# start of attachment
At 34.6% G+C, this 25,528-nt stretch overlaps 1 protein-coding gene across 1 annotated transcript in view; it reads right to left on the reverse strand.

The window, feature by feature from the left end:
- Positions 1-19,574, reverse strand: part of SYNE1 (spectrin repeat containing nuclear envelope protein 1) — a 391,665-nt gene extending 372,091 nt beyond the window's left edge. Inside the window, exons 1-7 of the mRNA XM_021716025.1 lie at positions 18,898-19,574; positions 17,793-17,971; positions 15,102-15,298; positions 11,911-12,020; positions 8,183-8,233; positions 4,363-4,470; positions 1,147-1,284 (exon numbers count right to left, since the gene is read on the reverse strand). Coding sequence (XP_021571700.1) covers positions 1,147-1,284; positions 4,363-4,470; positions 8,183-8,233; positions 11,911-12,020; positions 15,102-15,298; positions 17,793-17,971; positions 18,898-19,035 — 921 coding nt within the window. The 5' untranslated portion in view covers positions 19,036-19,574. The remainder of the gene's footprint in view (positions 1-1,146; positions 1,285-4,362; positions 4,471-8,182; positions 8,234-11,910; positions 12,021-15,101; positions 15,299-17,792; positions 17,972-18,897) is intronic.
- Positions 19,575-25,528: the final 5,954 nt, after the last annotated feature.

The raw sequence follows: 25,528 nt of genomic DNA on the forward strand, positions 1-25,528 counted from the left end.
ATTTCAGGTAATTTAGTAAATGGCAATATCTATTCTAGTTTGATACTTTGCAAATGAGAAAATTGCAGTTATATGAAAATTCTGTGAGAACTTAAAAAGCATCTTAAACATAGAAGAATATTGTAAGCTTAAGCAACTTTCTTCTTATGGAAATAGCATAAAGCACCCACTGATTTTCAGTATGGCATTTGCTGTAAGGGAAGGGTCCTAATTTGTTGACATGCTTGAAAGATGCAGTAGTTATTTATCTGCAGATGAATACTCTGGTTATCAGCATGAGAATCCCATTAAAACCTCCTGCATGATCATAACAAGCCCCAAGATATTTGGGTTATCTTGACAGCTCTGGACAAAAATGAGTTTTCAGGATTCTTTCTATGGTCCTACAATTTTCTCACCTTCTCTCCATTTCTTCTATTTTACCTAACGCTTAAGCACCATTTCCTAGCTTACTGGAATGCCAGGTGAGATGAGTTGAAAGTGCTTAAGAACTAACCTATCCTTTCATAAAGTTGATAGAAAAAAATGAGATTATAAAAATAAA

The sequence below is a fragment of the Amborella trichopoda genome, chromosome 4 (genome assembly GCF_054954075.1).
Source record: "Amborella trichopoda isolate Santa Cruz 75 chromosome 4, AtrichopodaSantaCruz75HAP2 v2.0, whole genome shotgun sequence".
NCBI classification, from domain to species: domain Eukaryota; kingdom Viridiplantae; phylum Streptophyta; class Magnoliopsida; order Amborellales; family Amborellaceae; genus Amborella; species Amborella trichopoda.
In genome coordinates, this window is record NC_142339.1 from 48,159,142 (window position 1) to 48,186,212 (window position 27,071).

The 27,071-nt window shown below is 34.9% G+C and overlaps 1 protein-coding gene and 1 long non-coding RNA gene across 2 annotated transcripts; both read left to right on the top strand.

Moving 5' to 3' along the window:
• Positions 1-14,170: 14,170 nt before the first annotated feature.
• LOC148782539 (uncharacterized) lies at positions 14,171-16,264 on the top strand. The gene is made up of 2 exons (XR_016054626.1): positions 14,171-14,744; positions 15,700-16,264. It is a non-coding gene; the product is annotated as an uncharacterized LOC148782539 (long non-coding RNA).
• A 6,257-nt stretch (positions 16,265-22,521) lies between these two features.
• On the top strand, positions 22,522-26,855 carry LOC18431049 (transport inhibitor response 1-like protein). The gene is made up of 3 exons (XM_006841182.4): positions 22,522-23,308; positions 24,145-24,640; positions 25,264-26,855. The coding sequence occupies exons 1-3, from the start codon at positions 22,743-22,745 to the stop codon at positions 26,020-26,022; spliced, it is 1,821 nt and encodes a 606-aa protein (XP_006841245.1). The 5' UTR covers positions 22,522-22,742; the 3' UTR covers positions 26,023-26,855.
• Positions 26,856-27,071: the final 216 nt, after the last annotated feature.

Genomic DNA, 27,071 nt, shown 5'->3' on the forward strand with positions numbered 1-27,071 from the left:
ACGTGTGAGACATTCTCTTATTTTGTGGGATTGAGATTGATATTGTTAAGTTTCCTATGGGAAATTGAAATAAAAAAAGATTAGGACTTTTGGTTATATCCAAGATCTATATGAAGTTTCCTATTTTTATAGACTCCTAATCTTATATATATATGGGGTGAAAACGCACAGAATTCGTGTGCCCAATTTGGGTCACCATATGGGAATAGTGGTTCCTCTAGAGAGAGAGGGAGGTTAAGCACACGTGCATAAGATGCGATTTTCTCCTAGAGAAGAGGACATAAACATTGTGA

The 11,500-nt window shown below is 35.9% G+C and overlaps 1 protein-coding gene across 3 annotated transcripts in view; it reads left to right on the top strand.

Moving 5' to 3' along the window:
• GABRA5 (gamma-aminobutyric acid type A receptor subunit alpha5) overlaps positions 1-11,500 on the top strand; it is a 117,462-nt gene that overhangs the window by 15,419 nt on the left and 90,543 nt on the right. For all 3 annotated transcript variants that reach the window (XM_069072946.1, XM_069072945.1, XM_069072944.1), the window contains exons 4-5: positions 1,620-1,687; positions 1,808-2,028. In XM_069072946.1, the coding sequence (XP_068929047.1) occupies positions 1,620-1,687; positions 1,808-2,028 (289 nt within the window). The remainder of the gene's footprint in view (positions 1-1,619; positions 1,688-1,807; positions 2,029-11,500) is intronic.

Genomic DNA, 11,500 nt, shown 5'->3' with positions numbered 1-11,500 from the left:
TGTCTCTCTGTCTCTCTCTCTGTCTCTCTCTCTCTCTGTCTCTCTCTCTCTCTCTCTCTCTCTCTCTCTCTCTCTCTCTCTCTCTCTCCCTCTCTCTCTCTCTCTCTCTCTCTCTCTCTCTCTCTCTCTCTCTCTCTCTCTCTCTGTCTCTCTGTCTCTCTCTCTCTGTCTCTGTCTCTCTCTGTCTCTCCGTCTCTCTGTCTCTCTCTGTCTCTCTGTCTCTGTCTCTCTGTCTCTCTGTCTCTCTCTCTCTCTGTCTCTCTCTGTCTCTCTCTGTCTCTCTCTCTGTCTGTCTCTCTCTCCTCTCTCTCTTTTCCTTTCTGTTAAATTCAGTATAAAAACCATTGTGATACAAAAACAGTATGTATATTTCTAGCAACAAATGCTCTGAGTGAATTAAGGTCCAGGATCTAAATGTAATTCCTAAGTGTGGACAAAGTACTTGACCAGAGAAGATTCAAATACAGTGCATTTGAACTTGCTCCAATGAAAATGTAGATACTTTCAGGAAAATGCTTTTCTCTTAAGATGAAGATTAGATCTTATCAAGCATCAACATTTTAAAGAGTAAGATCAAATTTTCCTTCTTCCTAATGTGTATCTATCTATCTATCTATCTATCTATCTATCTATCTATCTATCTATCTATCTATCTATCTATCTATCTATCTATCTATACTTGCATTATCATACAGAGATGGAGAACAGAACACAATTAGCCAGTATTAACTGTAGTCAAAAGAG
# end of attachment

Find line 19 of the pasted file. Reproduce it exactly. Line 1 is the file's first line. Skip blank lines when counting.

ACGTGTGAGACATTCTCTTATTTTGTGGGATTGAGATTGATATTGTTAAGTTTCCTATGGGAAATTGAAATAAAAAAAGATTAGGACTTTTGGTTATATCCAAGATCTATATGAAGTTTCCTATTTTTATAGACTCCTAATCTTATATATATATGGGGTGAAAACGCACAGAATTCGTGTGCCCAATTTGGGTCACCATATGGGAATAGTGGTTCCTCTAGAGAGAGAGGGAGGTTAAGCACACGTGCATAAGATGCGATTTTCTCCTAGAGAAGAGGACATAAACATTGTGA